It is obvious that unless all the evidence relating to the disputed confession is given before the assessors, the accused person is deprived of his basic right to have all the admissible evidence weighed and considered by the assessors, who are there to assist, and in many cases greatly assist, the judge in his decision. The reason given for calling Doctor Abukuse’s evidence all at once was to save the doctors’s time. That may be very laudable in itself, but not if it leads to grave defects in procedure in a capital trial, so as to deprive an accused person of his right to have the evidence considered by the assessors. As a substitute for this the learned judge committed that which in our opinion was another grave error to which Mr Rebello when he was presenting this appeal on behalf of the fifth appellant, drew our attention, in that the judge read over to the assessors that which had occurred in the trials within a trial, instead of letting them hear the evidence for themselves. It may be that the evidence given would have been repeated, in substance, before them, but this material, which was before the judge alone, is precisely not that which should have been read over to the assessors, for the whole purpose of the trial within a trial procedure is then frustrated. Moreover the assessors could not consider the allegations of torture and beatings, as to their truth or otherwise, as the judge directed them to do in his summing-up, unless they had themselves heard all the evidence pertaining thereto. Returning to the evidence of Dr Abukuse, the procedure adopted gave rise to the justifiable comment by Mr Rebello, and by Mrs. Njenga Njau on behalf of the second appellant, that the learned judge, by making a detailed finding regarding the credibility of Dr Abukuse in his ruling on the admissibility of the fourth appellant’s confession (which necessarily included, in its context, a finding) not only in relation to Dr Abukuse’s evidence as to that which he found when he examined the fourth appellant, but also in relation to that which the doctor had found on his examination of the second and third appellants thereby precluded himself from approaching the issue of admissibility of their respective confessions with an open mind. Indeed he did not even refer to the Doctor’s evidence in his rulings on the admissibility of the second and fifth appellant’s respective confessions.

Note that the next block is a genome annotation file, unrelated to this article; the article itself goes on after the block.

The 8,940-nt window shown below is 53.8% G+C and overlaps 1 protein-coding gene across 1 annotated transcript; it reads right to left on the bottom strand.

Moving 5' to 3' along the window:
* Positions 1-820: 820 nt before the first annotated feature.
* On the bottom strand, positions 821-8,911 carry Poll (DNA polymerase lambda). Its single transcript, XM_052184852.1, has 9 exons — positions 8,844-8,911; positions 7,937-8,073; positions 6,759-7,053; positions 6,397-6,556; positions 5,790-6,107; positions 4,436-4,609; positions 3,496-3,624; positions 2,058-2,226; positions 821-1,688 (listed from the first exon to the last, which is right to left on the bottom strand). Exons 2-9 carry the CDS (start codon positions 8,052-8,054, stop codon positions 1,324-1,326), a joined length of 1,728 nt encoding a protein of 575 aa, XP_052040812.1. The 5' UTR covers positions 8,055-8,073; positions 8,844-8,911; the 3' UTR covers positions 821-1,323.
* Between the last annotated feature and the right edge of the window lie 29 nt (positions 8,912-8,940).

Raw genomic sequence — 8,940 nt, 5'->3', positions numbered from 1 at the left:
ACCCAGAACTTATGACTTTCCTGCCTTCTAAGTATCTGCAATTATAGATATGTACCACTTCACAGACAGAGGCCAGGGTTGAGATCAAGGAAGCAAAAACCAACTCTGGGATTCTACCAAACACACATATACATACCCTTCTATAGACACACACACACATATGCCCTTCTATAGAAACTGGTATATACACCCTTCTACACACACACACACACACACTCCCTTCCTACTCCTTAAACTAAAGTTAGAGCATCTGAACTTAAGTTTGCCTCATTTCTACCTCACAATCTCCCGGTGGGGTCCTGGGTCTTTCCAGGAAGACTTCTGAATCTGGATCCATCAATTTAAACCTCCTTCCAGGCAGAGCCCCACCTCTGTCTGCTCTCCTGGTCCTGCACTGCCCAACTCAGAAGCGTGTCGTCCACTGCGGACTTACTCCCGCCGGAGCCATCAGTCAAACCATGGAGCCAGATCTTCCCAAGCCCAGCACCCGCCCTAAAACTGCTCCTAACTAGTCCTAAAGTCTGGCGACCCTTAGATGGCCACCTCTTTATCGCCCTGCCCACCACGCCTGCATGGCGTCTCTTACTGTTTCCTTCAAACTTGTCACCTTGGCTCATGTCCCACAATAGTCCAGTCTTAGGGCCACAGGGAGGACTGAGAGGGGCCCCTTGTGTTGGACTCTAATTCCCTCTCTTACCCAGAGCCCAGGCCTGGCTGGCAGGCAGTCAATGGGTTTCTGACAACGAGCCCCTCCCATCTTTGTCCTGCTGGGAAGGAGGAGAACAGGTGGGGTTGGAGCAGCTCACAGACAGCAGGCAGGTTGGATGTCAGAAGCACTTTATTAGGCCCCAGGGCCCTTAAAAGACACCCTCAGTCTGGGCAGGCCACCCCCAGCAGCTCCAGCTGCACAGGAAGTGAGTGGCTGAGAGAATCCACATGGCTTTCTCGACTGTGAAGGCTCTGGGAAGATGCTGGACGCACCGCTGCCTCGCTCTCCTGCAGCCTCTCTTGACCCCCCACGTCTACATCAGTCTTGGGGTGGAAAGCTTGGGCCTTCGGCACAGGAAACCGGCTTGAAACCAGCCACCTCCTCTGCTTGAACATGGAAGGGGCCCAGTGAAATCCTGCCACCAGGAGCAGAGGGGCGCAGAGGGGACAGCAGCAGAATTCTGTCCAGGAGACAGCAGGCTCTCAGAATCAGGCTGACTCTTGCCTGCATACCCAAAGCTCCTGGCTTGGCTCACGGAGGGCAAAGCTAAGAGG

Though we consider Mar Swaraj Singh’s proposition in regard to grounds 2 and 8 of his client’s appeal that he was entitled to attack the voluntariness of the other confessions, inasmuch as they affect the first appellant, to bea valid one, we will nevertheless confine ourselves, so far as this appellant is concerned to the quality of that evidence as against him, leaving the issue of the admissibility of these confessions as such, until we come to consider the cases of the other appellants individually.

We will first turn to the submissions on behalf of the republic regarding the case against the first appellant. Mr Metho sought to persuade us that the pattern of the respective narratives in the confessional statements made by the second, third and fourth appellants, all of which implicated that first appellant as the instigator of the crime, was such that they fitted in with known circumstances which were proved facts. To take one example, it was an undoubted fact that Stephen Murari Kinya was stopped on the road on the evening just before the murder by an electric post across it, near Sagana, and his Fiat car stolen from him. This fact was referred to in each of these appellants’ statements and was thus a guarantee of the truth of those respective portions of their statements.